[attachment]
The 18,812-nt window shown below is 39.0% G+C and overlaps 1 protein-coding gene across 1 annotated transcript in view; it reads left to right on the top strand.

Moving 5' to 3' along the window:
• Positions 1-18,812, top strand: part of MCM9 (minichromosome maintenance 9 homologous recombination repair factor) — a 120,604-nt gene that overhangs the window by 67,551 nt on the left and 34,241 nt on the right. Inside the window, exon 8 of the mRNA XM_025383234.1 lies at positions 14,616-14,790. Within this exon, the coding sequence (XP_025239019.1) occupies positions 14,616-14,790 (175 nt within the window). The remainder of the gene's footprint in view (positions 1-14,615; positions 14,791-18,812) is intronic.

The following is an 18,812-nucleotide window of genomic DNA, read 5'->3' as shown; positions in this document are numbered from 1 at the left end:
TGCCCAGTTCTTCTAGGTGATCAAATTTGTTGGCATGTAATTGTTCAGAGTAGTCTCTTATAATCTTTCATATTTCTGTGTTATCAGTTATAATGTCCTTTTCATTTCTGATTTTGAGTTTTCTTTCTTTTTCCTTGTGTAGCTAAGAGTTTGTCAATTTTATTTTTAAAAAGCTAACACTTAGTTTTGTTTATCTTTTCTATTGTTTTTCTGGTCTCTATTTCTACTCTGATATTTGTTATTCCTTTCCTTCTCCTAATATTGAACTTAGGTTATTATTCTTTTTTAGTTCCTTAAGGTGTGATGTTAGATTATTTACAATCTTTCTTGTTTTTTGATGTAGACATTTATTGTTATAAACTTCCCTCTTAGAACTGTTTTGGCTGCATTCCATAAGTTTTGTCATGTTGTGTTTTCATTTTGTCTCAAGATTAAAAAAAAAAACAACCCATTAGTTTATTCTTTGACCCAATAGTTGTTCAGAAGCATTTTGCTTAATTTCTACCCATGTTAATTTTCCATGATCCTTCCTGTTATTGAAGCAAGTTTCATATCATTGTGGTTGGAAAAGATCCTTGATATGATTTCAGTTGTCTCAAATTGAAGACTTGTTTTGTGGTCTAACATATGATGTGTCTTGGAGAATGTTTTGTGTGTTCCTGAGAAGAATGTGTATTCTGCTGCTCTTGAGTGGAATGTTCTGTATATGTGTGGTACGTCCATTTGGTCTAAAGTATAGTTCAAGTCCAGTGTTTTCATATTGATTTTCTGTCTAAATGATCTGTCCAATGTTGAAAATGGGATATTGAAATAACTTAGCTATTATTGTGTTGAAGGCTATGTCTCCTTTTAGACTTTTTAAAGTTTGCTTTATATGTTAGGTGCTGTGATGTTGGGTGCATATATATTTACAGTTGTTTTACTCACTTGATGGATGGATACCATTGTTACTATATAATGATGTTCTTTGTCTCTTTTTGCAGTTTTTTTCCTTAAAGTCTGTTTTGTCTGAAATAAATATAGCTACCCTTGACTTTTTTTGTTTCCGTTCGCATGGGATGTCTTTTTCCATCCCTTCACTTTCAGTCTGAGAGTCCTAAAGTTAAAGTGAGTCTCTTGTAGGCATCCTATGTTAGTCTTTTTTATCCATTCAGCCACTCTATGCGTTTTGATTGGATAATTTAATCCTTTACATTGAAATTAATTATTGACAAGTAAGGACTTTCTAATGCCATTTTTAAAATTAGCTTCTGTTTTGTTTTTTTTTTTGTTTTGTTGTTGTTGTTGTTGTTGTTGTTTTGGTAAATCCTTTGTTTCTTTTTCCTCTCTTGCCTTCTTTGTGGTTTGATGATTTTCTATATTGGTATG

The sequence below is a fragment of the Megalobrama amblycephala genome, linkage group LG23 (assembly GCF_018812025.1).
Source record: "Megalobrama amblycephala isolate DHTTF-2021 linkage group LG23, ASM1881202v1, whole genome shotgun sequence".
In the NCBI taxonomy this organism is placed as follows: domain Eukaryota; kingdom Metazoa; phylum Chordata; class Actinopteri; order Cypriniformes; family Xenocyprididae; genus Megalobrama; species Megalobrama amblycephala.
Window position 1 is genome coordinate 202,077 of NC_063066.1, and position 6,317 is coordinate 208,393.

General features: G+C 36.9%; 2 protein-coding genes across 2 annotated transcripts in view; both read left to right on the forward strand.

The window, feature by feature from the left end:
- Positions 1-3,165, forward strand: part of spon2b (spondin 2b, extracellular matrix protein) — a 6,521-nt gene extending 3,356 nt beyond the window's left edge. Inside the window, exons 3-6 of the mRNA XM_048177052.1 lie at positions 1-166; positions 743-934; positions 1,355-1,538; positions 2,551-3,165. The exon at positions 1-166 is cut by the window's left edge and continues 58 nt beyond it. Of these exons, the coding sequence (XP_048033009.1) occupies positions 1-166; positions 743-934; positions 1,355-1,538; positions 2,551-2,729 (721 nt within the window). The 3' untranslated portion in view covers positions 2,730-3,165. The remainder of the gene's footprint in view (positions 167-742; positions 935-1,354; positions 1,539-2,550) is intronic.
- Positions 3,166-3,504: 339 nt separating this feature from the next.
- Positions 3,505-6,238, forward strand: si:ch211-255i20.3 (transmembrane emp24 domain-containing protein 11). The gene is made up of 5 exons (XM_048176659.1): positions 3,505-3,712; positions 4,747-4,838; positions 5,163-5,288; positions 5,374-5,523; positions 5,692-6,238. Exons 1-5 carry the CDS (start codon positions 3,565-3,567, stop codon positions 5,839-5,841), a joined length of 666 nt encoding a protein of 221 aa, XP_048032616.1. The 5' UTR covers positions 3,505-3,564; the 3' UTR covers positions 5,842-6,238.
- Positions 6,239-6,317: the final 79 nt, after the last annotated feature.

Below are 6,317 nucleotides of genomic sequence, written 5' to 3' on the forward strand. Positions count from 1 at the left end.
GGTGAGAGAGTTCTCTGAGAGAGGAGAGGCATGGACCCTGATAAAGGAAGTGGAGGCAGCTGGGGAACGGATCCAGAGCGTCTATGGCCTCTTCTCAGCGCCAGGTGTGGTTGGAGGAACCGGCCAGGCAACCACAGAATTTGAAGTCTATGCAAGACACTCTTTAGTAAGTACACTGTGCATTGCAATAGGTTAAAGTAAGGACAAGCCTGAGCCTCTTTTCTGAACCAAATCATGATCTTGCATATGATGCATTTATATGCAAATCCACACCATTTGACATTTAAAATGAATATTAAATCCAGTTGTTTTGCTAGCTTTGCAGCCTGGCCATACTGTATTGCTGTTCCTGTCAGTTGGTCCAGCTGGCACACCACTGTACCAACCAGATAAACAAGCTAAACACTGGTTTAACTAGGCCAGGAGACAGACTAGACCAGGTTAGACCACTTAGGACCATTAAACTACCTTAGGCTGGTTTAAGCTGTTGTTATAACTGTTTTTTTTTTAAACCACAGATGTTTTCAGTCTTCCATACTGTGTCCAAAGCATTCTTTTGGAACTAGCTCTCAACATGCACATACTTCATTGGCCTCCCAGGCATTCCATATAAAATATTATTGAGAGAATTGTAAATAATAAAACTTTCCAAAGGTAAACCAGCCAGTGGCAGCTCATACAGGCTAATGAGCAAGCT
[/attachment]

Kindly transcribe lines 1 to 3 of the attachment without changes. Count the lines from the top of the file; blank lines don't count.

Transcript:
The 18,812-nt window shown below is 39.0% G+C and overlaps 1 protein-coding gene across 1 annotated transcript in view; it reads left to right on the top strand.

Moving 5' to 3' along the window:
• Positions 1-18,812, top strand: part of MCM9 (minichromosome maintenance 9 homologous recombination repair factor) — a 120,604-nt gene that overhangs the window by 67,551 nt on the left and 34,241 nt on the right. Inside the window, exon 8 of the mRNA XM_025383234.1 lies at positions 14,616-14,790. Within this exon, the coding sequence (XP_025239019.1) occupies positions 14,616-14,790 (175 nt within the window). The remainder of the gene's footprint in view (positions 1-14,615; positions 14,791-18,812) is intronic.